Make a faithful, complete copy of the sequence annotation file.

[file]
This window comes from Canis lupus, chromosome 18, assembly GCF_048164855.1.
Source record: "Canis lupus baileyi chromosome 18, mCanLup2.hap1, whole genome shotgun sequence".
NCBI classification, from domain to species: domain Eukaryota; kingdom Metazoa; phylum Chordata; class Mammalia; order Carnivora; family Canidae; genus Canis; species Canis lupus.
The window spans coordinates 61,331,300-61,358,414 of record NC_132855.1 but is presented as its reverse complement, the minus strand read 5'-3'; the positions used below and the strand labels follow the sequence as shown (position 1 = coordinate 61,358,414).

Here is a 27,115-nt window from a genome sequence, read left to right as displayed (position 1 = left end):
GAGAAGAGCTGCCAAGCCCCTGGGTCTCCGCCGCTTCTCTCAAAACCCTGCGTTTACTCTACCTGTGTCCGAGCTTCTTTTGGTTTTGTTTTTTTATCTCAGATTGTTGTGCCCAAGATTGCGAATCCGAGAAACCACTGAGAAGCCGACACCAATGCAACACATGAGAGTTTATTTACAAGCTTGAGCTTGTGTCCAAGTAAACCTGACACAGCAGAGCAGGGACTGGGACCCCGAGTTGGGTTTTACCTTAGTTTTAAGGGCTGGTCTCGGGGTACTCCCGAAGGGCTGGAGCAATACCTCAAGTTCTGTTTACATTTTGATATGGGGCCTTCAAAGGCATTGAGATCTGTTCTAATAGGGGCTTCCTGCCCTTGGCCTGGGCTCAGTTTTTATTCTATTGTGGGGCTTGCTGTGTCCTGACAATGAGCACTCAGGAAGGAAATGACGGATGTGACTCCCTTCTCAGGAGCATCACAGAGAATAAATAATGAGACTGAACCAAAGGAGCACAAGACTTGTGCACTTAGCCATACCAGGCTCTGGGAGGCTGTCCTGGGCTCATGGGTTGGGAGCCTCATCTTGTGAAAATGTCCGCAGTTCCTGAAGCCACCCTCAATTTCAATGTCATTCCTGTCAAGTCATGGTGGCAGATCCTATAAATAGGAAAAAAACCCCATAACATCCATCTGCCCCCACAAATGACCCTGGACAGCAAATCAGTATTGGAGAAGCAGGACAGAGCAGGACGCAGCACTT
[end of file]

This window comes from Canis lupus, chromosome 18, assembly GCF_048164855.1.
Source record: "Canis lupus baileyi chromosome 18, mCanLup2.hap1, whole genome shotgun sequence".
NCBI classification, from domain to species: domain Eukaryota; kingdom Metazoa; phylum Chordata; class Mammalia; order Carnivora; family Canidae; genus Canis; species Canis lupus.
The window spans coordinates 61,331,300-61,358,414 of record NC_132855.1 but is presented as its reverse complement, the minus strand read 5'-3'; the positions used below and the strand labels follow the sequence as shown (position 1 = coordinate 61,358,414).

Here is a 27,115-nt window from a genome sequence, read left to right as displayed (position 1 = left end):
GAGAAGAGCTGCCAAGCCCCTGGGTCTCCGCCGCTTCTCTCAAAACCCTGCGTTTACTCTACCTGTGTCCGAGCTTCTTTTGGTTTTGTTTTTTTATCTCAGATTGTTGTGCCCAAGATTGCGAATCCGAGAAACCACTGAGAAGCCGACACCAATGCAACACATGAGAGTTTATTTACAAGCTTGAGCTTGTGTCCAAGTAAACCTGACACAGCAGAGCAGGGACTGGGACCCCGAGTTGGGTTTTACCTTAGTTTTAAGGGCTGGTCTCGGGGTACTCCCGAAGGGCTGGAGCAATACCTCAAGTTCTGTTTACATTTTGATATGGGGCCTTCAAAGGCATTGAGATCTGTTCTAATAGGGGCTTCCTGCCCTTGGCCTGGGCTCAGTTTTTATTCTATTGTGGGGCTTGCTGTGTCCTGACAATGAGCACTCAGGAAGGAAATGACGGATGTGACTCCCTTCTCAGGAGCATCACAGAGAATAAATAATGAGACTGAACCAAAGGAGCACAAGACTTGTGCACTTAGCCATACCAGGCTCTGGGAGGCTGTCCTGGGCTCATGGGTTGGGAGCCTCATCTTGTGAAAATGTCCGCAGTTCCTGAAGCCACCCTCAATTTCAATGTCATTCCTGTCAAGTCATGGTGGCAGATCCTATAAATAGGAAAAAAACCCCATAACATCCATCTGCCCCCACAAATGACCCTGGACAGCAAATCAGTATTGGAGAAGCAGGACAGAGCAGGACGCAGCACTT